The theory of boundary value and initial value problems for partial differential equations, with emphasis on nonlinear equations. Second-order elliptic equations, parabolic and hyperbolic equations, calculus of variations methods, additional topics selected by instructor.

Partial Differential Equations: Read More [+]

MATH C223A Advanced Topics in Probability and Stochastic Process 3 Units

Terms offered: Fall 2016, Fall 2015, Fall 2014, Fall 2013
The topics of this course change each semester, and multiple sections may be offered. Advanced topics in probability offered according to students demand and faculty availability.

Advanced Topics in Probability and Stochastic Process: Read More [+]

MATH C223B Advanced Topics in Probability and Stochastic Processes 3 Units

Terms offered: Spring 2018, Spring 2017, Spring 2016
The topics of this course change each semester, and multiple sections may be offered. Advanced topics in probability offered according to students demand and faculty availability.

Advanced Topics in Probability and Stochastic Processes: Read More [+]

MATH 224A Mathematical Methods for the Physical Sciences 4 Units

Terms offered: Fall 2016, Fall 2014, Fall 2013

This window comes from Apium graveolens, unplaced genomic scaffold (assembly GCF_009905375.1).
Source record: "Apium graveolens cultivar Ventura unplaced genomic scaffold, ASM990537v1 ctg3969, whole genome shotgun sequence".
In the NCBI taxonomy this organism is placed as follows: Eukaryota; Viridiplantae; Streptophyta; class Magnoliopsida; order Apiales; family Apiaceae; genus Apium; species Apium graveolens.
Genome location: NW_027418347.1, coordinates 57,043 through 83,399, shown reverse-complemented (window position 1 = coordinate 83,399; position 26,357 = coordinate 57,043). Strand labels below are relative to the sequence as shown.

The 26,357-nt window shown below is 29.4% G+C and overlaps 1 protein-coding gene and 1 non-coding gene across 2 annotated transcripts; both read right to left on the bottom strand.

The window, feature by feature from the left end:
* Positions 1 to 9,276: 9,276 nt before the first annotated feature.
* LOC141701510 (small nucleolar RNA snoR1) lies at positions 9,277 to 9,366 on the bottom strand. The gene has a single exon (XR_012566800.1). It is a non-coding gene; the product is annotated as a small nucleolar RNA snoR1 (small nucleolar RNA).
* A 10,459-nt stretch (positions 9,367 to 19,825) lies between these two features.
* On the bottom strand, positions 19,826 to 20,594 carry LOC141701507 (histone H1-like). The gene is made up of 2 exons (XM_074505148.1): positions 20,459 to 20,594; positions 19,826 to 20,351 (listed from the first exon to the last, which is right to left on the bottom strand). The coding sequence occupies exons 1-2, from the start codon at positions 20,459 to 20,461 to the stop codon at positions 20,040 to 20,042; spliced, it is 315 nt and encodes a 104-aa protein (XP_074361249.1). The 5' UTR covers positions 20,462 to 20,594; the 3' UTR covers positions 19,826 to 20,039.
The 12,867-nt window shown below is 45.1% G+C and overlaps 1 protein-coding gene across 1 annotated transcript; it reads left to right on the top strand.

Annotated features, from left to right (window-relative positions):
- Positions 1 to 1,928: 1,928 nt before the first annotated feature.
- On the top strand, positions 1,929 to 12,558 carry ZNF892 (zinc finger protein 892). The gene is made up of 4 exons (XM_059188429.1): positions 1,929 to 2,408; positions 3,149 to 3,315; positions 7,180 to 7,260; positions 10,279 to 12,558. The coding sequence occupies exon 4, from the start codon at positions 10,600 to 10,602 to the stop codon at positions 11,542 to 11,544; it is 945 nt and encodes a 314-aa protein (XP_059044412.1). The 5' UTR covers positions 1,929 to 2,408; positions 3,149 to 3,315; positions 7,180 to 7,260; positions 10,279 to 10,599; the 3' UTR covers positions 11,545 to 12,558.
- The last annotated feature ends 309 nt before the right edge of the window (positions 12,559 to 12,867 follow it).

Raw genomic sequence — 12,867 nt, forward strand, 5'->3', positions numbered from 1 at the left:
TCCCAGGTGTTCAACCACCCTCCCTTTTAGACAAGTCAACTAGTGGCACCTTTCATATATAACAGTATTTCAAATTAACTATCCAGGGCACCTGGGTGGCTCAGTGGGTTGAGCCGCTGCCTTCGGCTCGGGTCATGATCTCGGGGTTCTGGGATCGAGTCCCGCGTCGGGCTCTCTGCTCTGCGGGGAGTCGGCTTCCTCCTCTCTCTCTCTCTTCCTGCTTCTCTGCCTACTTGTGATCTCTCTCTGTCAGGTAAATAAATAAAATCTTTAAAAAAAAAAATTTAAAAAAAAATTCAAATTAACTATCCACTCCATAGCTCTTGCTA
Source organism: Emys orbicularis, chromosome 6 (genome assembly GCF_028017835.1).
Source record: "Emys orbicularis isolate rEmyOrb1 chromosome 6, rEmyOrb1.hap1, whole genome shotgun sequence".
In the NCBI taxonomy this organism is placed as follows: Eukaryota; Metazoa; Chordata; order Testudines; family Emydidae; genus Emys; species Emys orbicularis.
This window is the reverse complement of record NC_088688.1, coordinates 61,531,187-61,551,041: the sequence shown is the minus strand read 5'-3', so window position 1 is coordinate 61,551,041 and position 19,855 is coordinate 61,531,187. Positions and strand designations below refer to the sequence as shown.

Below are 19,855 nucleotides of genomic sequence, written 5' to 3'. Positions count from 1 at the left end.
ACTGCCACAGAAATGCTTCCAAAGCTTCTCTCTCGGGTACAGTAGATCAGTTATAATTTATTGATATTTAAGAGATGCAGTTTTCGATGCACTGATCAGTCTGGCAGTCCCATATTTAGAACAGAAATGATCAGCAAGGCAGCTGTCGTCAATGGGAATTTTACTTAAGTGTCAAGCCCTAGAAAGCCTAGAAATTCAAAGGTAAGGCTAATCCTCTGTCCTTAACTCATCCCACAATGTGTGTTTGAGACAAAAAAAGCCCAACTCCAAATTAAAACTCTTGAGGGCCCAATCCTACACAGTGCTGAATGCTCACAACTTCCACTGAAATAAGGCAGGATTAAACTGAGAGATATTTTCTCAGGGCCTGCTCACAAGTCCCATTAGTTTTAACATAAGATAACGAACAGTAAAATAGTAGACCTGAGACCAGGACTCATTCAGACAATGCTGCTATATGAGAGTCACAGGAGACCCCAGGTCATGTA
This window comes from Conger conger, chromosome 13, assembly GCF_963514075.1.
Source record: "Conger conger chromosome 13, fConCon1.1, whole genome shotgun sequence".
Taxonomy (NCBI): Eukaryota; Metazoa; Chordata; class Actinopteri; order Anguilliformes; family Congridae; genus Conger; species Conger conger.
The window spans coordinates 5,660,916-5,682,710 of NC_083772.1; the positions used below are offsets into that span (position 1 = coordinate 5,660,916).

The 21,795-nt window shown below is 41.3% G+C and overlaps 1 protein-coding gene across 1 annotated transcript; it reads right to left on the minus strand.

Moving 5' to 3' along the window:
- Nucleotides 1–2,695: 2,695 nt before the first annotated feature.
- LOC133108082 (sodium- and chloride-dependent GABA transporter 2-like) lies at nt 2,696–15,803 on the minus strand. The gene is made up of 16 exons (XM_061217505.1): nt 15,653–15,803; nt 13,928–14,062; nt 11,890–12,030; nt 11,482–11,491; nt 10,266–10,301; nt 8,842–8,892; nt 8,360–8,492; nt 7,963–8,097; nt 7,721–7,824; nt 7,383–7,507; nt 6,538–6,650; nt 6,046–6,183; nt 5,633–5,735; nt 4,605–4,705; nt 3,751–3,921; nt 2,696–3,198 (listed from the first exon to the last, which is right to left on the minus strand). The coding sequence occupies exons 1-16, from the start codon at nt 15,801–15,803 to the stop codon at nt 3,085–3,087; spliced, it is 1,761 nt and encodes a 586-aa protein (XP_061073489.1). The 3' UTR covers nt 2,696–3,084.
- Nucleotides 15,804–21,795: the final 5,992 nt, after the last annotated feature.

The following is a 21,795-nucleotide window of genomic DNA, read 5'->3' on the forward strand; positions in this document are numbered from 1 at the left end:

Introduction to the theory of distributions. Fourier and Laplace transforms. Partial differential equations. Green's function. Operator theory, with applications to eigenfunction expansions, perturbation theory and linear and non-linear waves. Sequence begins fall.

Mathematical Methods for the Physical Sciences: Read More [+]

MATH 224B Mathematical Methods for the Physical Sciences 4 Units

Terms offered: Spring 2015, Spring 2014, Spring 2013
Introduction to the theory of distributions. Fourier and Laplace transforms. Partial differential equations. Green's function. Operator theory, with applications to eigenfunction expansions, perturbation theory and linear and non-linear waves. Sequence begins fall.

Mathematical Methods for the Physical Sciences: Read More [+]

MATH 225A Metamathematics 4 Units

Terms offered: Fall 2017, Fall 2016, Fall 2015
Metamathematics of predicate logic. Completeness and compactness theorems. Interpolation theorem, definability, theory of models. Metamathematics of number theory, recursive functions, applications to truth and provability. Undecidable theories. Sequence begins fall.